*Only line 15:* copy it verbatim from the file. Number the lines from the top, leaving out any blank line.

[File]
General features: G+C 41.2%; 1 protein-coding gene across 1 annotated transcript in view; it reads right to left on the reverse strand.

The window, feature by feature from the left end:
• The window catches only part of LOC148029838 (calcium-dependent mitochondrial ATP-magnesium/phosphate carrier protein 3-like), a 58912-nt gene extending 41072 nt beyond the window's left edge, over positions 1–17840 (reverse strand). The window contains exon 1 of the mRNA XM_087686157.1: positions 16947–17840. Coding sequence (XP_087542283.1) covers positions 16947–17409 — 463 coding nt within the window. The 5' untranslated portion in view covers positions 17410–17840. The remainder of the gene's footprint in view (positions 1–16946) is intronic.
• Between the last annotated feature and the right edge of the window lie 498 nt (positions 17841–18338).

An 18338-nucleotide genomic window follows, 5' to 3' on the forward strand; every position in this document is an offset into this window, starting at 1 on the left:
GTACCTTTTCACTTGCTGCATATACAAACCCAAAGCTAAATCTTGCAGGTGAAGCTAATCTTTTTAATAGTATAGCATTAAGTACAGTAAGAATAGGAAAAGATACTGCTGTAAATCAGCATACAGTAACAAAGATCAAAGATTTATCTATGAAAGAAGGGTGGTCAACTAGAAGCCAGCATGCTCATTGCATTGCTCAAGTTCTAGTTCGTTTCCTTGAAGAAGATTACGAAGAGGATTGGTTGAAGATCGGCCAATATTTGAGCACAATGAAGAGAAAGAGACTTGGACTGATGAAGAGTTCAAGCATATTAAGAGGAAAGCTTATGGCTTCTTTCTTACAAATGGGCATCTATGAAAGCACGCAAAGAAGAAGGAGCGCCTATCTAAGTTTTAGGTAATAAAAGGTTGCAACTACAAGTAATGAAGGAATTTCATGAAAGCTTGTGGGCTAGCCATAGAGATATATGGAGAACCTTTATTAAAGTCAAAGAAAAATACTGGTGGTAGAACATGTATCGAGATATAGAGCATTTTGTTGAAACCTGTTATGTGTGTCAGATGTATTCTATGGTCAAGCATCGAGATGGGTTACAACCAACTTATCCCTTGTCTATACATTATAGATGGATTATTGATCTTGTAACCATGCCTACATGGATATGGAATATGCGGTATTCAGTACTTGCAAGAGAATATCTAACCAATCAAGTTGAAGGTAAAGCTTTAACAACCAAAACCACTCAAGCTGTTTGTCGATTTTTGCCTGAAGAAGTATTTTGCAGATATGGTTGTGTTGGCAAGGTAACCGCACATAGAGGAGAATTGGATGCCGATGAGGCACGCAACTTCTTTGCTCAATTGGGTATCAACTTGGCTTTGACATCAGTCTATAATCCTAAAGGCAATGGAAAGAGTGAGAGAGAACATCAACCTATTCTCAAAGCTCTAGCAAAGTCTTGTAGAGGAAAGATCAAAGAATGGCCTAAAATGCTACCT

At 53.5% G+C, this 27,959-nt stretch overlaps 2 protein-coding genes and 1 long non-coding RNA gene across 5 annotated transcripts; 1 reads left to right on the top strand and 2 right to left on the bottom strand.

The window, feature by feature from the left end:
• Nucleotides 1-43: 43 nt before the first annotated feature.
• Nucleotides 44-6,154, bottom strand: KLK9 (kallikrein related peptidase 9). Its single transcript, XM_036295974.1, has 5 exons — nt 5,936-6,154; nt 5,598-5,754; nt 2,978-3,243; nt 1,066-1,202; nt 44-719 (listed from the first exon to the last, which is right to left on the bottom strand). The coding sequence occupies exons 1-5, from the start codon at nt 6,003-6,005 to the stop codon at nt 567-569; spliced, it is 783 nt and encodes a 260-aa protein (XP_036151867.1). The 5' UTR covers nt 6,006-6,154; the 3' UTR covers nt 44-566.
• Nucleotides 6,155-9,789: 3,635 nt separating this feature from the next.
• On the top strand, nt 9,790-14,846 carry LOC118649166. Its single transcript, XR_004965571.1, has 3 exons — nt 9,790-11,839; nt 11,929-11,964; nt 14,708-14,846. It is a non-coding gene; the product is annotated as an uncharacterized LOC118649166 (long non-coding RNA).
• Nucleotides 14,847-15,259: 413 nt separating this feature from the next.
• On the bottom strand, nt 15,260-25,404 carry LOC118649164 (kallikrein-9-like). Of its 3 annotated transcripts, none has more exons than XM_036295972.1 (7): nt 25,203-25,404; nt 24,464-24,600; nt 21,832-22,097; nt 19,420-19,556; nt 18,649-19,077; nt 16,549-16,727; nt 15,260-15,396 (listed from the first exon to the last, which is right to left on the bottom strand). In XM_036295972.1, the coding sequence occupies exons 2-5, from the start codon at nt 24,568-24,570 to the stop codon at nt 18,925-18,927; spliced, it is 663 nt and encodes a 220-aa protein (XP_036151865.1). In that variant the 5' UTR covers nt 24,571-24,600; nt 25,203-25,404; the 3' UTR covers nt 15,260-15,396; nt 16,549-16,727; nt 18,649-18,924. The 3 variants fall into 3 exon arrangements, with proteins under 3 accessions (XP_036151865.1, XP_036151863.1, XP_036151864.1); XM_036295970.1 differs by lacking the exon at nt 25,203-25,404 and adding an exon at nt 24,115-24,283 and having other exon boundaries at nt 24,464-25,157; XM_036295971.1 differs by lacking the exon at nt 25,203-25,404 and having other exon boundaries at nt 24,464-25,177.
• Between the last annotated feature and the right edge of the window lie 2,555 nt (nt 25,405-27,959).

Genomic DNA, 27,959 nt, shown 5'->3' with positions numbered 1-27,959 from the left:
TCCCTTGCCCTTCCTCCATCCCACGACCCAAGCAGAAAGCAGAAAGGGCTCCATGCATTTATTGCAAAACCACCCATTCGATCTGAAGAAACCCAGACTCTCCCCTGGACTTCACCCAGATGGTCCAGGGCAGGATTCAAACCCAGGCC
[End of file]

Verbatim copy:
• Between the last annotated feature and the right edge of the window lie 2,555 nt (nt 25,405-27,959).